A drone police force is happening. If not now, then soon in the future. After all, if companies like Amazon can dream of a way to send you stuff via drone delivery, what's to stop law enforcement from creating drones to police the peace?
CO2 is no longer the bad boy on the block. Scientists have discovered a new greenhouse gas, and it is a devastating 7,000 times more powerful.
The researchers from the University of Toronto have discovered that perfluorotributylamine (PFTBA) has been used by the electrical industry since the mid 20th century. It can have a huge impact on warming the planet too. The scientists posit that it is 7,100 times more powerful at warming the Earth over a 100 year time span than CO2.
Researchers from the University of Wollongong in Australia have developed a way to replace traditional surgery with this device - a BioPen. It is a handheld 3D printer that can print bone directly onto patients during surgery.
I can't imagine wearing kicks like the above. But London based designer and researcher Shamees Aden has a vision for the future of footwear. They are 3D printed out of synthetic biological material and will respond to your every step. There's a prototype now.
Scientists have created "the first sperm-based biobots"—a cybernetic microorganism made of metal. It uses a bull's sperm cell that can be remote controlled and used to impregnate an egg or deliver a drug targeted to anywhere in your body.
You might not realize it, but there are thousands of invisible
signals bouncing around us all the time. These pictures done by visualizer
extraordinaire Nickolay Lamm reveal just how pretty (and trippy) the
world would be if these cell phone signals were illuminated.
Here are some Bluetooth controlled LED lanterns, called the Vela. They are the perfect interim device to illuminate any dark hallway when needed.
There's an accompanying app that will let you adjust its intensity using an on-screen slider, and give you a real time estimate of the boost in battery life after dimming its glow. It will let you set up timers for turning on and off at daily intervals as well.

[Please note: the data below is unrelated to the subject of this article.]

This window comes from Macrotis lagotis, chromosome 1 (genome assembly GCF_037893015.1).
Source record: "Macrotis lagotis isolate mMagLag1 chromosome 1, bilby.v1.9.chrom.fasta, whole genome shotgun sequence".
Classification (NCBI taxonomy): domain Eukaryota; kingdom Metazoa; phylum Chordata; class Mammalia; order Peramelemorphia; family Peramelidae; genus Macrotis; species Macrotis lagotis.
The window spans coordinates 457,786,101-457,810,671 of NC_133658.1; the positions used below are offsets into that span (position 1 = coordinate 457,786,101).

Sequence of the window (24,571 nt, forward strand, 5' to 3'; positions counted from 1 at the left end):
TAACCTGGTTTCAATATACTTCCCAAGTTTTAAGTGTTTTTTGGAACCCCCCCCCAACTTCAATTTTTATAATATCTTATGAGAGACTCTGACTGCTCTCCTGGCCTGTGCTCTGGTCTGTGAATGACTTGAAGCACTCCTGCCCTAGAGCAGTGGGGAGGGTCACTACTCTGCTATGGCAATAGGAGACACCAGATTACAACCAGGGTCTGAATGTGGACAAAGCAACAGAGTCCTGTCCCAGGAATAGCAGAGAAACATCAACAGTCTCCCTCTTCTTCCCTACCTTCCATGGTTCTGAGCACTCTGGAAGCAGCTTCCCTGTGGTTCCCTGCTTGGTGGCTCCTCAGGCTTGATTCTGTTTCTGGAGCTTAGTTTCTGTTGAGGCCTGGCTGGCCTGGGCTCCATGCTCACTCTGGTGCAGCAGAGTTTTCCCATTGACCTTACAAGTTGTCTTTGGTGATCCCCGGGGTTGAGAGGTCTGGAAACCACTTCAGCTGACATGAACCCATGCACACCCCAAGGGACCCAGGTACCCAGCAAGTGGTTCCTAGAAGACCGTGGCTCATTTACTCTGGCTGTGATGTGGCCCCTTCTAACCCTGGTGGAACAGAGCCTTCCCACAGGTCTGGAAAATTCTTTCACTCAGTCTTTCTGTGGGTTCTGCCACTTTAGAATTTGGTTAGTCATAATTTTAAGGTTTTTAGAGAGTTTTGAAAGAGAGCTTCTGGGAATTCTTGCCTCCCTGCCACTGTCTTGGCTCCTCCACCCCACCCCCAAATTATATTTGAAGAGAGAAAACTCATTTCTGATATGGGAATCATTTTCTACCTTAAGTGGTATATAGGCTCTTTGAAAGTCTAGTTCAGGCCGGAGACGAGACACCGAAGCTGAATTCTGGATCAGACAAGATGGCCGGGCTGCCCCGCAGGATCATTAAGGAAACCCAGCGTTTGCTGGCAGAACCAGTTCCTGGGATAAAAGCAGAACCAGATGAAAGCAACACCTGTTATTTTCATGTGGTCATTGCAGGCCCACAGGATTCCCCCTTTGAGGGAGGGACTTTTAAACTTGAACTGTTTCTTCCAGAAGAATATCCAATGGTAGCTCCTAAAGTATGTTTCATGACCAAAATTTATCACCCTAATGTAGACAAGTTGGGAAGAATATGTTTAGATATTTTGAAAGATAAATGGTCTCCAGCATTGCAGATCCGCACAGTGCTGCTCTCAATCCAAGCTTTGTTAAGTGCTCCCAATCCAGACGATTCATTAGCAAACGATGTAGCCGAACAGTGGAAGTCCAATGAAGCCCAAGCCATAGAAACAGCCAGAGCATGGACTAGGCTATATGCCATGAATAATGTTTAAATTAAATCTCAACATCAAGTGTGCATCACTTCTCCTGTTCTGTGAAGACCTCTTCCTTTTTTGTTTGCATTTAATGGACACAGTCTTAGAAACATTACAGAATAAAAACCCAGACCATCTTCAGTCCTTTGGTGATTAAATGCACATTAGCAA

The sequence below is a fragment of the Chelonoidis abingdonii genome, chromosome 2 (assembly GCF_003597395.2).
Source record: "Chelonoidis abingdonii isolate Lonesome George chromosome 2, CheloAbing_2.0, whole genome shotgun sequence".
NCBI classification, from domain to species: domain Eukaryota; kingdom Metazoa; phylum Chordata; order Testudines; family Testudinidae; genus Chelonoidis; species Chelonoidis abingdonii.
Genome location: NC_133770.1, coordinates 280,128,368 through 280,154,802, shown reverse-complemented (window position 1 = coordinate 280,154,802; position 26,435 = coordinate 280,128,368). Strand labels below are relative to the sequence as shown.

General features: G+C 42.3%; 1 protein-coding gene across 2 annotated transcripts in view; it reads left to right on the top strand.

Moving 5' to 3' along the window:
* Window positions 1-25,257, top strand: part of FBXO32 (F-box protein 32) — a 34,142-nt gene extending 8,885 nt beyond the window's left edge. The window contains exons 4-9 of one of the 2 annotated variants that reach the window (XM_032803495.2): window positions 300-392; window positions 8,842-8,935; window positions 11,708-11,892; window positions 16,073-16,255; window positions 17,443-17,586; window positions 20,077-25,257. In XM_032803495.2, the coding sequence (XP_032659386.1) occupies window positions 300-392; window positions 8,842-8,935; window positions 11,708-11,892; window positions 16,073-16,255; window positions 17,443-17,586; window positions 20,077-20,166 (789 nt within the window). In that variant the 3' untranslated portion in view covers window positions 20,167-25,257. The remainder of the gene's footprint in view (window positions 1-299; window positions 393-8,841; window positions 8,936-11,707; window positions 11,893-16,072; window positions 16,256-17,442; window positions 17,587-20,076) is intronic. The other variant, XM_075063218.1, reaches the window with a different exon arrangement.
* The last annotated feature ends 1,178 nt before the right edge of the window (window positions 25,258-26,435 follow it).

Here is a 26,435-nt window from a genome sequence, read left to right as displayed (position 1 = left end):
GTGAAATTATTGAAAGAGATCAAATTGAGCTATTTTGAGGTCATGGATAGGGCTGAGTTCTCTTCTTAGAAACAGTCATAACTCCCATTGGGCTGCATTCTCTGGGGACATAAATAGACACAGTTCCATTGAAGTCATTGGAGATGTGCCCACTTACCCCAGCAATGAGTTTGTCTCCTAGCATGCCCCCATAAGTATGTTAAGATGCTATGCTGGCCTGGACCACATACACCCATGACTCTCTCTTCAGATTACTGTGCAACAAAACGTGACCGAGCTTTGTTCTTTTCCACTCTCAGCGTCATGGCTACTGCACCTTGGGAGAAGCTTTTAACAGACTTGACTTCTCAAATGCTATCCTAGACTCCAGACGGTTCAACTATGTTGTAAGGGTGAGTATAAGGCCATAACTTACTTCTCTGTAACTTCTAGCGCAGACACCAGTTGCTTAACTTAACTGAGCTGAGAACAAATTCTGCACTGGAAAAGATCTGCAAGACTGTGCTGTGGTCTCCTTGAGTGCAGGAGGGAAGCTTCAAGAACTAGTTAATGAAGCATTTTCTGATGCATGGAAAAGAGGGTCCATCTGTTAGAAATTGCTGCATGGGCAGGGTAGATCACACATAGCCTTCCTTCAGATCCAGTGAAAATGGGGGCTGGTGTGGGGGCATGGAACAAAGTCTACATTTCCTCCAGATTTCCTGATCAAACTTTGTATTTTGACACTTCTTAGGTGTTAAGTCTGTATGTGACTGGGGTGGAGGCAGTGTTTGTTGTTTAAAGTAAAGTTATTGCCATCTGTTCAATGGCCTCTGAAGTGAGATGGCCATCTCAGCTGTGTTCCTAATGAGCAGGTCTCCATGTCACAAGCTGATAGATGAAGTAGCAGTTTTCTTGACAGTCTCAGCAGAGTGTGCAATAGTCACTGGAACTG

Designed by Israel-based Given Imaging, the PillCam is a pill that comes equipped with a teeny tiny camera inside. Once ingested, the pill takes images of the small intestine, esophagus and colon and then wirelessly transmits the images for a physician to examine.
In this beautiful tracking video below, you're looking at Asteroid 2013 XY8 which was captured buzzing by our planet on December 7th:
Don't scoff at the size of that dot. It's estimated to be up to 230 feet, which is about the same size of a space shuttle, or half a
football field. And it came pretty darned close to planet earth too (about 470,000 miles). The next time you see it, it'll be in 2072.
The Leap Motion controller is a USB-sized piece of aluminum that possesses Kinect-like gesture controls. Laptops with integrated Leap Motion tech are rolling production lines, and the company's CEP Michael Buckwald says it's targeting smartphones and tablets next.
Designed by futurist Mac Funamizu, this little gadget called 'Marco' can help you find your keys, keep tabs on your house, play with your kids and even surprise you on your birthday.
Marco loves you. He does more than just 'shows' or 'says' that he does, but he moves his body to express his feelings. Also with his cute movements, Marco lets you know alerts and notifications. The movements of Marco depend on the types and importance of the alerts and notifications. Getting an email from your girlfriend with many angry exclamation marks, having a squall in 5 minutes, forgetting your meeting appointment, you notice it with Marco trying to tell you are having a situation.
In Japan, product designers have created the Neurocam, a "working prototype" that uses their own EEG signals to record animated GIFs via an iPhone strapped to the side of your head (yes, it looks stranger than Google Glass).